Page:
Throughout the months of September, October, and November, Minnesota Vikings special-teams coordinator Mike Priefer would use homophobic language in my presence. He had not done so during minicamps or fall camp that year, nor had he done so during the 2011 season. He would ask me if I had written any letters defending “the gays” recently and denounce as disgusting the idea that two men would kiss, and he would constantly belittle or demean any idea of acceptance or tolerance. I tried to laugh these off while also responding with the notion that perhaps they were human beings who deserved to be treated as human beings. Mike Priefer also said on multiple occasions that I would wind up burning in hell with the gays, and that the only truth was Jesus Christ and the Bible. He said all this in a semi-joking tone, and I responded in kind, as I felt a yelling match with my coach over human rights would greatly diminish my chances of remaining employed. I felt uncomfortable each time Mike Priefer said these things. After all, he was directly responsible for reviewing my job performance, but I hoped that after the vote concluded in Minnesota his behavior would taper off and eventually stop.
A kiss is always a story. But the kiss at the heart of David Levithanâ€™s ambitious, humane, extraordinarily moving new novel is thirty-two hours long, and the story it tells is different from most. Two ex-boyfriends, Harry and Craig, aim to set a new record for longest kiss in front of their high school. They do it to show their support for a friend who was a victim of anti-gay violence; they do it hoping that â€œitâ€™ll make people a little less scared of two boys kissing.â€
Itâ€™s a young personâ€™s dream, that a kiss can change the world, and like most of Levithanâ€™s other books Two Boys Kissing has been marketed for young adults. (It was recently long-listed for the National Book Award for Young Peopleâ€™s Literature.) It is a book for young adults, especially queer young adults. Itâ€™s also a book for everyone.
At the beginning of their very long kiss (based on this true event), Harry and Craig are joined by a handful of their friends. By its end, theyâ€™re being watched by millions of people online. But also watching them, and narrating the book to us, are the ghosts of men lost to AIDS, the generation who â€œwere going to be your role modelsâ€¦.to give you art and music and confidence and shelter and a much better world.â€
Thank you for your kind invitation. As someone who has enjoyed visiting Russia in the past and can also claim a degree of Russian ancestry, it would make me happy to say yes.
However, as a gay man, I must decline.
I am deeply troubled by the current attitude toward and treatment of gay men and women by the Russian government. The situation is in no way acceptable, and I cannot in good conscience participate in a celebratory occasion hosted by a country where people like myself are being systematically denied their basic right to live and love openly.
Perhaps, when and if circumstances improve, I’ll be free to make a different choice.
Said GLAAD spokesman Wilson Cruz: “Wentworth’s bold show of support sends a powerful message to LGBT Russians: you are not alone. “As people from across the globe continue to speak out against this horrific law, more celebrities and corporations should follow his courageous lead in openly condemning Russia’s anti-LGBT law.”
Young seems to be focused on the impact his actions can have on others, telling TMZ, “Iâ€™m hoping to be able to make a difference…Itâ€™s very important to me that people understand that someoneâ€™s sexual preference doesnâ€™t really matter. Itâ€™s about the person.” The WWE also commented that Young was planning to spend Thursday at an anti-bullying event “to teach children how to create positive environments for everyone regardless of age, race, religion or sexual orientation.”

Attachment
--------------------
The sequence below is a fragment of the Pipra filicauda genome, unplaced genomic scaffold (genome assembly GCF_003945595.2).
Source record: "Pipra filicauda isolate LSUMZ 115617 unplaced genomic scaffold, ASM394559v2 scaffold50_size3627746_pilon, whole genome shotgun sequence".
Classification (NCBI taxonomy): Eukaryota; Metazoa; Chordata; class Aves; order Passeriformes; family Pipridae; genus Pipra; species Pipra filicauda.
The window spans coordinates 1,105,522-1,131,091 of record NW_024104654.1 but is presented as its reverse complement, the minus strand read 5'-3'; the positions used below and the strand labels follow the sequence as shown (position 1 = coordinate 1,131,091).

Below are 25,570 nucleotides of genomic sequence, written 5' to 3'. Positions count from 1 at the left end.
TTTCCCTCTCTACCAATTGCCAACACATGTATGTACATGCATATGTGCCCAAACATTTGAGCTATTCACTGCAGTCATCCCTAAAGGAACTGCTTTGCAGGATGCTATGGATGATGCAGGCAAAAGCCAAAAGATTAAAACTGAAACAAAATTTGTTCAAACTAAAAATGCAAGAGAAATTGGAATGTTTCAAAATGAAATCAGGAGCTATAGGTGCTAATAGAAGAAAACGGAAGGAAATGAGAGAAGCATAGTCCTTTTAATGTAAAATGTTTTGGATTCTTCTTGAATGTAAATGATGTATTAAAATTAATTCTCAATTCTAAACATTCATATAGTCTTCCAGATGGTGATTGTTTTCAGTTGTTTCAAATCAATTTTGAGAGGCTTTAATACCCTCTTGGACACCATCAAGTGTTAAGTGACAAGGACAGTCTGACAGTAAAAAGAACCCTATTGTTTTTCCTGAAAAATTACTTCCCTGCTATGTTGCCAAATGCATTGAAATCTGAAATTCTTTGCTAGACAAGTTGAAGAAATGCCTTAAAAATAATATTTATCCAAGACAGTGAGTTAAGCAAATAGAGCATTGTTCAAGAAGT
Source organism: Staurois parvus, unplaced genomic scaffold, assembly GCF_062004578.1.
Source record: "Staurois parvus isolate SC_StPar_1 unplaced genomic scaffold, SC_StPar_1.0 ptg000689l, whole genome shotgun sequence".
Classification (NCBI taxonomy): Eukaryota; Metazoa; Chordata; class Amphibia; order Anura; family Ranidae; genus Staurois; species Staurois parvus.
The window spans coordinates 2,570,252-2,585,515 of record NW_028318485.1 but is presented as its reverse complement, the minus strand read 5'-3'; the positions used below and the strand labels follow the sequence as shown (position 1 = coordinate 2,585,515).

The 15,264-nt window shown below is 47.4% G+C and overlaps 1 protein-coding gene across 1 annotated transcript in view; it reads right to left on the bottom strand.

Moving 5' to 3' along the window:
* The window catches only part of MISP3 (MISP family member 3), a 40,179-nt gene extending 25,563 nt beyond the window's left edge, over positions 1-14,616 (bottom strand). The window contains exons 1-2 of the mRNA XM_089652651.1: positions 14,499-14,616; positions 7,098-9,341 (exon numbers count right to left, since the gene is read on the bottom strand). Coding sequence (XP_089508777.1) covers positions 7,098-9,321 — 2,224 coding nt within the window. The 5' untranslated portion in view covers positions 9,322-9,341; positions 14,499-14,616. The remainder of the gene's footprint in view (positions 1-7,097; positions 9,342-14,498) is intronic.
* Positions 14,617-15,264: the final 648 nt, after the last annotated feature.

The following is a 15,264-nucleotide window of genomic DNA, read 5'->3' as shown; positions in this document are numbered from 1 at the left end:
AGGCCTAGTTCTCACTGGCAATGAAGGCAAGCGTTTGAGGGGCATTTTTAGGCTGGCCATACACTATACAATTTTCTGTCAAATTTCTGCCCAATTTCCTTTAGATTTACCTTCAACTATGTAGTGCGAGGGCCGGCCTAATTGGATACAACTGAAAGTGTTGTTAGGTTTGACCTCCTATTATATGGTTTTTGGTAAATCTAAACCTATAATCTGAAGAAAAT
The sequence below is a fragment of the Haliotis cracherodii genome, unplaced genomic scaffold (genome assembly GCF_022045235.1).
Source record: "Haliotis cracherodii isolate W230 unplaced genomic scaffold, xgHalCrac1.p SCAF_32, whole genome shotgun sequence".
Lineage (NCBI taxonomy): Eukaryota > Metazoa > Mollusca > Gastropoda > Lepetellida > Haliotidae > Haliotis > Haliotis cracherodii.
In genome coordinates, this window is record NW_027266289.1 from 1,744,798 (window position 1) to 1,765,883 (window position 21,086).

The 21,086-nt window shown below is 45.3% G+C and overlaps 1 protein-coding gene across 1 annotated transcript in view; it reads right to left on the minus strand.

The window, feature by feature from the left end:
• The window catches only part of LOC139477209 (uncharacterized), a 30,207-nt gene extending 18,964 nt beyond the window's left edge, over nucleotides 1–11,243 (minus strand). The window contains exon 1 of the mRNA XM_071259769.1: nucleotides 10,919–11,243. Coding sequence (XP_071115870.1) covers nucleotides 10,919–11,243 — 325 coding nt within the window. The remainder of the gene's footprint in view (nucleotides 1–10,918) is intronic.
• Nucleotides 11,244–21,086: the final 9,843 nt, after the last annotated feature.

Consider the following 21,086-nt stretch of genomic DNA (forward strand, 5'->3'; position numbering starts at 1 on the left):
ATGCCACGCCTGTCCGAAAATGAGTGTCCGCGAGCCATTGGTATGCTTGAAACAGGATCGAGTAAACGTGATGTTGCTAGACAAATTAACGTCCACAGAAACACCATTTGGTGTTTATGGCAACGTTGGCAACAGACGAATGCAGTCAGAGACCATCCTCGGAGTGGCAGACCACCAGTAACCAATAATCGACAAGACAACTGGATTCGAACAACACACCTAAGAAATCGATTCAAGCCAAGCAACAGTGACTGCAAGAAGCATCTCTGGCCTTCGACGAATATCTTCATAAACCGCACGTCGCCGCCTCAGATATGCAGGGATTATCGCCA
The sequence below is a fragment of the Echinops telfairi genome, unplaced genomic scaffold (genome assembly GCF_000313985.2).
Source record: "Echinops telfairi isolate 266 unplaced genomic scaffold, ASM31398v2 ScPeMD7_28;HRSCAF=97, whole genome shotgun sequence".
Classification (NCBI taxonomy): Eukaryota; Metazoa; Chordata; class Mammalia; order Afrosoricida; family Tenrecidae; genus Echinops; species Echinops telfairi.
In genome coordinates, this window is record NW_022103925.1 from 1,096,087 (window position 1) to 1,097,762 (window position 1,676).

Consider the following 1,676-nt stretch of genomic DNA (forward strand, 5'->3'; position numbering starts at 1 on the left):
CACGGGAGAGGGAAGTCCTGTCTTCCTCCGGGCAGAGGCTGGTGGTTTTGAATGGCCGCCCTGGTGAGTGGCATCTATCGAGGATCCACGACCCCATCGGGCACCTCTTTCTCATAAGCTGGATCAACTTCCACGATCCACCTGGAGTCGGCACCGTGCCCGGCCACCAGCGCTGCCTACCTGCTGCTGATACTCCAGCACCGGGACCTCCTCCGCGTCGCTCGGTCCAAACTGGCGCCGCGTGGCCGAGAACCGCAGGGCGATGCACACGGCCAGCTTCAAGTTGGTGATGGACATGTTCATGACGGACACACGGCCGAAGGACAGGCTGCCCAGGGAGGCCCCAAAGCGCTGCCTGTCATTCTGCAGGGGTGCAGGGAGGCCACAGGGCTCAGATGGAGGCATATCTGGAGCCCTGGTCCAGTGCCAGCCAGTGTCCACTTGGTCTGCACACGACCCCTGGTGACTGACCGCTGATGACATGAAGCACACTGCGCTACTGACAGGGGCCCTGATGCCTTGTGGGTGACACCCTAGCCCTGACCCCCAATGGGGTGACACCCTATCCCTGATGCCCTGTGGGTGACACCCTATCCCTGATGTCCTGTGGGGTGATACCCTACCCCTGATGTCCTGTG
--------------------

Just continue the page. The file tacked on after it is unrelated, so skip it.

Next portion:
The first relative I came out to was my aunt Teri, a superior court judge in San Francisco. Her reaction surprised me. “I’ve known you were gay for years,” she said. From that moment on I was comfortable in my own skin. In her presence I ignored my censor button for the first time. She gave me support. The relief I felt was a sweet release. Imagine you’re in the oven, baking. Some of us know and accept our sexuality right away and some need more time to cook. I should know — I baked for 33 years.
Lambda Literary Foundation set a new record in 2013 for both the number of LGBT books submitted for Lammy consideration, 687, and the number of publishers participating, 332. This beats the record-setting numbers in 2012 of 600 titles by over 250 publishers and is the fourth consecutive year of growth in submissions and publishers.
Last week, Wachowski received the Human Rights Council’s Visibility Award at a gala in San Francisco and, in a 25-minute speech that was moving, funny, honest and cathartic, Wachowski talked about the depths of despair and depression she felt identifying as a woman in a man’s body. In third grade, she and brother Andy transferred to a Catholic school, where a nun began to beat her because she joined a line of girls and wanted to play foursquare with them and not the boys. “I’m not trying to disobey; I’m just trying to fit in,” Wachowski said.
…as soon as he walked out to a cheering crowd displaying flags of his native Puerto Rico, boxing’s first openly gay fighter could finally breathe and do what he came to do, slugging his way to a victory by unanimous decision over Jorge Pazos.
“That was my moment, my opportunity, my event,” Cruz said Friday night after the bout, his mother, Dominga Torres-Rivera, seated beside him. “And I won.”
Cruz was touched by the support on display at the Kissimmee Civic Center outside Orlando, the latest in a continual outpouring since his announcement two weeks ago that made him the first active male athlete in a major sport to come out.